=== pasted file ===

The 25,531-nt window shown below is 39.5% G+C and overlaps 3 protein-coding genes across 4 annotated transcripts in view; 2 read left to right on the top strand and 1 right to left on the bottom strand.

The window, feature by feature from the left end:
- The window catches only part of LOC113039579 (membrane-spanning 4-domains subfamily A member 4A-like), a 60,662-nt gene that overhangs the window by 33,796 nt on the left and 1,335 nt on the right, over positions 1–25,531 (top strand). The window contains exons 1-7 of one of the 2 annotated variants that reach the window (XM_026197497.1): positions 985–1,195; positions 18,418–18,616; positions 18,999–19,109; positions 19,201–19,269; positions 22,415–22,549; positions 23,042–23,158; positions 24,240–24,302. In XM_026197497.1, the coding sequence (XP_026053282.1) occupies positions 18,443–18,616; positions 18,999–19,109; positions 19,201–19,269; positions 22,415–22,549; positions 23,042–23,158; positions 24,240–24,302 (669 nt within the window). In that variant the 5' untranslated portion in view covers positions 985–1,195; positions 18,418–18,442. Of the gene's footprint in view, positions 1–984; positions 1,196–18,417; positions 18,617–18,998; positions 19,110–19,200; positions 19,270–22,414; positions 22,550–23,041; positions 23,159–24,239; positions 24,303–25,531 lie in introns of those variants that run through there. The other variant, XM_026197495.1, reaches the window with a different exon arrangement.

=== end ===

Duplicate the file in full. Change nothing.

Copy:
The 25,531-nt window shown below is 39.5% G+C and overlaps 3 protein-coding genes across 4 annotated transcripts in view; 2 read left to right on the top strand and 1 right to left on the bottom strand.

The window, feature by feature from the left end:
- The window catches only part of LOC113039579 (membrane-spanning 4-domains subfamily A member 4A-like), a 60,662-nt gene that overhangs the window by 33,796 nt on the left and 1,335 nt on the right, over positions 1–25,531 (top strand). The window contains exons 1-7 of one of the 2 annotated variants that reach the window (XM_026197497.1): positions 985–1,195; positions 18,418–18,616; positions 18,999–19,109; positions 19,201–19,269; positions 22,415–22,549; positions 23,042–23,158; positions 24,240–24,302. In XM_026197497.1, the coding sequence (XP_026053282.1) occupies positions 18,443–18,616; positions 18,999–19,109; positions 19,201–19,269; positions 22,415–22,549; positions 23,042–23,158; positions 24,240–24,302 (669 nt within the window). In that variant the 5' untranslated portion in view covers positions 985–1,195; positions 18,418–18,442. Of the gene's footprint in view, positions 1–984; positions 1,196–18,417; positions 18,617–18,998; positions 19,110–19,200; positions 19,270–22,414; positions 22,550–23,041; positions 23,159–24,239; positions 24,303–25,531 lie in introns of those variants that run through there. The other variant, XM_026197495.1, reaches the window with a different exon arrangement.